Not only that, but he was a gentleman like I haven't seen in ages.  There were wasps everywhere who insisted on landing on me.  He immediately took his hat off and swatted them away for the entire fifteen minutes we talked.  How nice was that??  We talked about everything "horse" until the museum open and I went inside.  Don't worry, I'll keep in touch!!  
JC is the one that rebuilt the original horse racing gates and volunteers here, rebuilding things that are original to the ranch.  

I can't show you pictures of the museum because they didn't allow any.  Having camera in hand, I was followed most of the time.  Although I might have snuck a picture or two with my phone, there were too many cameras around.  

I have to tell you though ... this is the most amazing collection of pottery I've ever seen.  It's not huge, but it is spectacular.  Here is a shot of their flyer.  Many of the pieces have faces and seem to be fashioned after individual people.
It's $10 to enter, $9 if you're a senior, but well worth it.  Next door at the gallery (and I'm NOT a gallery person) you can check out modern day Indian crafts from hand painted fabric quilting to oil paintings to images of cactus flowers that were just amazing.  I'm stealing that idea!!  The displays change from time to time and many are for sale.  

The museum still hosts several seminars a year, bringing together archeologists and anthropologists to discuss and debate various projects, as well as provides scholarships.  Once you have visited everything, you can take a very short drive to the back picnic area and admire the rocks.  They really are pretty cool.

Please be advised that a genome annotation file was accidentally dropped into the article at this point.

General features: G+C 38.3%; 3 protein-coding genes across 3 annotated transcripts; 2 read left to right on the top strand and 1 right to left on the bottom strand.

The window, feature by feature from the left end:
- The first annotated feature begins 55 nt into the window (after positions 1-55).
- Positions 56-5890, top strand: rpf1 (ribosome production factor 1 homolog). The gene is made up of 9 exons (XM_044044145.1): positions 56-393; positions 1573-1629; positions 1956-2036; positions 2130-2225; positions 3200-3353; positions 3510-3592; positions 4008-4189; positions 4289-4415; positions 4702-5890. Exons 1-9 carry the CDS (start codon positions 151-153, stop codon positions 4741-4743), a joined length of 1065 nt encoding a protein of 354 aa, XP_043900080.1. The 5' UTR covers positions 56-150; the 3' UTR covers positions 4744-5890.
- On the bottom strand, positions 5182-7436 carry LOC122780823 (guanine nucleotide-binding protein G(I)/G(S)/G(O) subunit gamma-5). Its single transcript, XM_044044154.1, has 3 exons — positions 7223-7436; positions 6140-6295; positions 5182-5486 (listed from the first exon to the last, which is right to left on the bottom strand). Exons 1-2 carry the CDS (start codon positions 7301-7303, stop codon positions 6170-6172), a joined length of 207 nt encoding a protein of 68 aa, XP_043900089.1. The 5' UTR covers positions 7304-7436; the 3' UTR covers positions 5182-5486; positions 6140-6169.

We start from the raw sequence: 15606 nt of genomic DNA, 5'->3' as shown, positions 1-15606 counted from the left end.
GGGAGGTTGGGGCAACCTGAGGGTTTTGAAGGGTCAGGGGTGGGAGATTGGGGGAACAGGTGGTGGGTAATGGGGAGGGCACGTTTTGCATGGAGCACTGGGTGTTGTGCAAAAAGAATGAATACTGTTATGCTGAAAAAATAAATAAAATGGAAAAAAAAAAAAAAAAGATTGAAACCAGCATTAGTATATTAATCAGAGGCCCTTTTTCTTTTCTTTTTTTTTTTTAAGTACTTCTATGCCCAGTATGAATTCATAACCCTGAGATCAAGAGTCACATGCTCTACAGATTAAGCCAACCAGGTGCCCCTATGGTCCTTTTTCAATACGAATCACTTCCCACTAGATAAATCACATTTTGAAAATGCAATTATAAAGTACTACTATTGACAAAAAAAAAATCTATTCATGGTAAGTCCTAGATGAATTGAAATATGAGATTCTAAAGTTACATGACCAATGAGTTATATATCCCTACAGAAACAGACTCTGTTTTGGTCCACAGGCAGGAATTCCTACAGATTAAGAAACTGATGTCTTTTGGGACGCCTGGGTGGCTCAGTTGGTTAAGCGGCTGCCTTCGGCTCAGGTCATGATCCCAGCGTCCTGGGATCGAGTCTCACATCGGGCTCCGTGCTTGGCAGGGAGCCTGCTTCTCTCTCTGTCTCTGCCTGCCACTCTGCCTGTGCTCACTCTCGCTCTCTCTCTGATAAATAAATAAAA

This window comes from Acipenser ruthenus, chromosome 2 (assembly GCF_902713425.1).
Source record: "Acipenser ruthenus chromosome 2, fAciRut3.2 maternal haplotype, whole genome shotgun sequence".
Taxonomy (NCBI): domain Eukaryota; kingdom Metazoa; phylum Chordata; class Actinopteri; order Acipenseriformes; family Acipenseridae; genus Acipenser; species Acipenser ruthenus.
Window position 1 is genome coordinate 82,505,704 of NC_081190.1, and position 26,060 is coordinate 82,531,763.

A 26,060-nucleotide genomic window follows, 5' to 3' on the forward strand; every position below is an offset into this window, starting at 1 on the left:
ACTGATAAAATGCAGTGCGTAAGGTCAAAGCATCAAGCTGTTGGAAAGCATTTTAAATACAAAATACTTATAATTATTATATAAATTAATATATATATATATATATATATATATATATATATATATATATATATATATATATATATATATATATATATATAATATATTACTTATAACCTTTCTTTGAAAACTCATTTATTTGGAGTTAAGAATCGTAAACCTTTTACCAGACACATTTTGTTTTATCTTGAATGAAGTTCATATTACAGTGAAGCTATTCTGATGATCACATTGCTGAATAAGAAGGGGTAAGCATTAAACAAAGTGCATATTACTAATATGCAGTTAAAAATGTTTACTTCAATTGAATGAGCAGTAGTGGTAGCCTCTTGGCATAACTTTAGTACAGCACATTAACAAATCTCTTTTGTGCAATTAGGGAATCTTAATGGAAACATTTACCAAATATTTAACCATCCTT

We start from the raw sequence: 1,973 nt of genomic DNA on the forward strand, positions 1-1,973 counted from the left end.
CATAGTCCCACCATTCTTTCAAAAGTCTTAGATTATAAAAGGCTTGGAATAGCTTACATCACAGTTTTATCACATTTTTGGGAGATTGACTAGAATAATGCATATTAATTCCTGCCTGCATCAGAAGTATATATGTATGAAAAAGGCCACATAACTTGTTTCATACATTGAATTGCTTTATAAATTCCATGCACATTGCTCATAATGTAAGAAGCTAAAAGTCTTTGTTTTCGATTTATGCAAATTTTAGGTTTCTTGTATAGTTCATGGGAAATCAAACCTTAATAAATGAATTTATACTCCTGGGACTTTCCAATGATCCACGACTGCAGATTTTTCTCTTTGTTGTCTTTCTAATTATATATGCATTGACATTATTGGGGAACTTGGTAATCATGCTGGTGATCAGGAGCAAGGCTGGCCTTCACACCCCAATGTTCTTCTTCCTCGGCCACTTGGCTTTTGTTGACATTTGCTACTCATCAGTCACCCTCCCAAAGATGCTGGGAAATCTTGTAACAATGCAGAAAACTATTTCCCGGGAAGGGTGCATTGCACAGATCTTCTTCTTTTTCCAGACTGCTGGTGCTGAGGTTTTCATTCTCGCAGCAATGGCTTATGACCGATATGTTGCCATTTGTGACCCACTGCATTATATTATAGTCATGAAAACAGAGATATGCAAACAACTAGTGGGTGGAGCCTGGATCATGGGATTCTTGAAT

It was a very interesting place you would never expect to find in the high desert of Dragoon.  Next up ... the rest of the story when I got lost.


  1. Replies
    1. Yeah I didn't want to be rude. I'll see if I can find something online. He was definitely worth the wasp attacks!!

  2. Thank you for all this information. This is a place Jerry and I would love to visit. Elva Shannon

  3. That's such a cool place - we'll have to go there.
    Should you find yourself near UofA, they have a terrific exhibit at the Arizona Museum. It's the first building on the left as you go through the main gate.

    1. I've been wanting to get to that museum also Allison. I know they have great stuff!!

  4. That is a cool place to see we were there quite a few years ago and always stop at the Texas Canyon rest areas to view those amazing rock formations.

    1. Aren't those rocks crazy?? Its a very interesting place to stop.

  5. Replies
    1. You did!!! The rock formations are so unusual, and the museum well worth the stop.

  6. This is very cool! Thank you so much! I've sped past it & didn't know it was right there. Next time I go through, I'll be stopping for sure - it's only a mile off I-10.

    Per their website, the ranch house was designed by Tucson architect Merritt Starkweather. He did the wonderful Arizona Inn where I've stayed a couple of times, both as a kid & as an adult.